BENJAMIN COLEY was born in England on February 1, 1826. He came to America as a child, and lived briefly in Camden in the 1830s. In the mid 18409s he returned to Camden, and worked for prominent businessman  Richard Fetters for five years before striking out in his own, operating a restaurant and a pool hall in Camden prior to the Civil War. He married Margaret Southwick in 1848. The Coleys had  three children, all who as adults resided n Camden, Martha, Alma D., and Benjamin D. Coley Jr. 

Benjamin Coley served with great distinction during the Civil War, serving as a Lieutenant with Company K., 6th New Jersey Infantry Regiment with Captain Thomas M. K. Lee Jr. before being prompted to the rank of Captain and commanding Company I of the 6th New Jersey. After being discharged in 1864, he returned to Camden, where he operated a successful grocery business at the southwest corner of 3rd and Federal Streets for many years. He made his home at 231 Stevens StreetHe was also active with the Independent Order of Odd Fellows.

Margaret Coley died May 13, 1885. Benjamin Coley later remarried. He applied for his Civil War Pension in January of 1896. He passed away in 1899, his widow Mary applying for her Civil War widows pension on July 5th of that year. 

1883 City Directory Advertisement

The following is derived from
George Reeser Prowell's
History of Camden County, N.J.
published in 1886

CAPTAIN BENJAMIN D. COLEY, son of  John and Ann (Day) Coley, born at Baddell, Bedfordshire, England, February 1, 1826, emigrated with his parents to America in 1829, landed at Philadelphia and soon afterward located in Camden. At the age of six he went to live with a farmer in Burlington County and remained there, working on the farm in summer and attending school in winter, until he was fourteen, when he returned home and for several years assisted his father at whip-making. He was next employed for five years with Richard Fetters, of Camden, and next engaged in the restaurant business and also kept a billiard saloon in Camden until the opening of the Civil War, in 1861, when, in company with the Camden Light Artillery, a military organization to which he belonged for about six years, he went to Trenton and entered the service three days after President Lincolnís first call for volunteer soldiers. As second sergeant of the company, which was assigned to the Fourth New Jersey Regiment, he remained three months, the term of enlistment, and during that time participated in the first battle of Bull Run. The company was discharged July 27, 1861, at the expiration of the term of service, and on the 9th of August following he began to recruit a company for the three years' service, which, on September 9, 1861, became Company K of the Sixth New Jersey Regiment, and he was chosen second lieutenant. This regiment formed a part of the famous "New Jersey Brigade"' which was assigned to General Hookers division, participated in 1862, under General McClellan, in the Peninsular campaign, in the siege of Yorktown, battles of Williamsburg, Fair Oaks, Seven Pines and Malvern Hill, in the Army of the Potomac under General Pope, in the battle of Bristoe Station, the second Bull Run engagement and the battle of Chantilly, and in the battle of Centreville, under General Sickles; in 1863, in the Army of the Potomac, under General Burnside, at Fredericksburg, and Chancellorsville under General Hooker, and in July of the same year in the battle of Gettysburg, under General Meade, at which place he was in command of Company H of the Sixth Regiment. On November 17, 1862, he was promoted to first lieutenant, and on September 24, 1863, was promoted to captain of Company I of the same regiment. The other engagements in which Captain Coley participated were the battles of Wapping Heights, McClean's Ford and Pine Run, all in Virginia. At the last-named battle, owing to the terrible strain, he was disabled for further military duty, and on March 4, 1864, was discharged from the service on a surgeon^s certificate.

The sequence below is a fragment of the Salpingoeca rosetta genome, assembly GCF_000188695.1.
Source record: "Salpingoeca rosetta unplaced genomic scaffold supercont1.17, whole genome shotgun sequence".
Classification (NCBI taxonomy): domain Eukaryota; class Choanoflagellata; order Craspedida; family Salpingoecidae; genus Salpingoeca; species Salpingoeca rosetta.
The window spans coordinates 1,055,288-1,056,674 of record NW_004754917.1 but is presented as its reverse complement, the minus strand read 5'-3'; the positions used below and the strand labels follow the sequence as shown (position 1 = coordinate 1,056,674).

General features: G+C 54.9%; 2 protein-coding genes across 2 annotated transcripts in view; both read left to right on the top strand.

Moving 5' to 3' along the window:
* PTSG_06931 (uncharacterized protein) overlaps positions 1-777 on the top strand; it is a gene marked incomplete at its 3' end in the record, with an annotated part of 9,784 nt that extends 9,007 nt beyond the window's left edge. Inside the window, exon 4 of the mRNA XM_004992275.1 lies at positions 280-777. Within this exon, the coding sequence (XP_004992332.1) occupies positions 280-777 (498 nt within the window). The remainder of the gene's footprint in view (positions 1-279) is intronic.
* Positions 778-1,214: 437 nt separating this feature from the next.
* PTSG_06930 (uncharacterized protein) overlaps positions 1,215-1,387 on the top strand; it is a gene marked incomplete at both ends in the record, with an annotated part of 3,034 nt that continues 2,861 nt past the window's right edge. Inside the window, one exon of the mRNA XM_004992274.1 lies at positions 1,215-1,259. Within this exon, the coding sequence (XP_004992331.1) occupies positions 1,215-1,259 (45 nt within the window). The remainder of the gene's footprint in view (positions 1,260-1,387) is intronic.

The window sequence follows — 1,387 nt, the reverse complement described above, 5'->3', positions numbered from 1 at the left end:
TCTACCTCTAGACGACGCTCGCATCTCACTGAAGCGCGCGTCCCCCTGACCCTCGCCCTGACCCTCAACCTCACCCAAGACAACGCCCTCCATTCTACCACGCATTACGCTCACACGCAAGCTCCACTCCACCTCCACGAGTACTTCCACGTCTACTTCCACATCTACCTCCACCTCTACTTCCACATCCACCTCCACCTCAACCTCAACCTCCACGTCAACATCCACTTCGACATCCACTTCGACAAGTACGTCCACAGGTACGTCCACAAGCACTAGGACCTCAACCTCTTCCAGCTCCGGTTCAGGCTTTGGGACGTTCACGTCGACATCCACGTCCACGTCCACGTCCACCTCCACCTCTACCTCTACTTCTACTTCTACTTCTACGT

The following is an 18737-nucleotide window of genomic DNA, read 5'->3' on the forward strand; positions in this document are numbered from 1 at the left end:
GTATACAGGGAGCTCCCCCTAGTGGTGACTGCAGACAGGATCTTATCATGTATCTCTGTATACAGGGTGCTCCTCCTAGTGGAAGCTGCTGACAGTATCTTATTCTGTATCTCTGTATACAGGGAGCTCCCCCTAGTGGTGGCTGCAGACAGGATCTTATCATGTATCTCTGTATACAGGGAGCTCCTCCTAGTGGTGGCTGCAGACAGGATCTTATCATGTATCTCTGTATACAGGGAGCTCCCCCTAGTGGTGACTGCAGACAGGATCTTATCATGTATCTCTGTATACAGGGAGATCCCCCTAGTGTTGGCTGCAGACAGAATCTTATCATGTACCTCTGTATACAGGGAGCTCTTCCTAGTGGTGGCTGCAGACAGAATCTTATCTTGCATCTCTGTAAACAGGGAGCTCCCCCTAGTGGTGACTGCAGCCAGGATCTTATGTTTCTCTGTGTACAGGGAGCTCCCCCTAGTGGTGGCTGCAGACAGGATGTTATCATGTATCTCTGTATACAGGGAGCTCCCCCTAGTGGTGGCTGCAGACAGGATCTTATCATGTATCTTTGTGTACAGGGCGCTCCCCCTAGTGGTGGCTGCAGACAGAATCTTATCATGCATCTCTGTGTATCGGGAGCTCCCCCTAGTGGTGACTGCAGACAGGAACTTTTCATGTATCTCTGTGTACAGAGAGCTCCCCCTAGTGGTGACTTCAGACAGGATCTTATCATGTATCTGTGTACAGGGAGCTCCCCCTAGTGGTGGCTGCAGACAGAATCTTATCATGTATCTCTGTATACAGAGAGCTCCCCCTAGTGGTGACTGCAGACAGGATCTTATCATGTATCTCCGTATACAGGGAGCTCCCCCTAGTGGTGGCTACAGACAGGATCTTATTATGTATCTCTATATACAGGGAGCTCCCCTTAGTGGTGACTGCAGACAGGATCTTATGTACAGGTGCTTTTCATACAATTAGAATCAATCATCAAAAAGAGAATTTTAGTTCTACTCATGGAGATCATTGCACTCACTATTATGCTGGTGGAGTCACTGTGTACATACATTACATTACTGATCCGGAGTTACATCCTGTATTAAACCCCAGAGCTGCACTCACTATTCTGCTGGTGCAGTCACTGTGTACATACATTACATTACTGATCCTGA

Soon after his return home he entered the employ of Thomas Clyde & Co., of Philadelphia, as an engineer, and continued with that firm until 1868, when he began the grocery business at the corner of Third and Federal Streets, where he has ever since continued and prospered.   Captain Coley was married, September 9,1848, to Margaret K, Southwick, daughter of James Southwick, of Camden, by whom he has three children, all residing in Camden. Mrs. Coley died May 13, 1885. Martha, the eldest daughter, is married to Henry S. Wood ; Alma D., is married to Charles H. Thompson; Benjamin D. Coley, the only son and youngest child, is married to Hattie Wilson. 

Captain Coley is prominently connected with the fraternal and beneficial orders of Camden, being a member of Thomas M. K. Lee, Jr., Post, G. A. R., No. 5; Chosen Friends Lodge, No.29; and Camden Encampment, No. 12, of Independent Order of Odd Fellows., Damon Lodge, No. 2, Knights of Pythias; Iron Hall; and Camden Council of Royal Arcanum..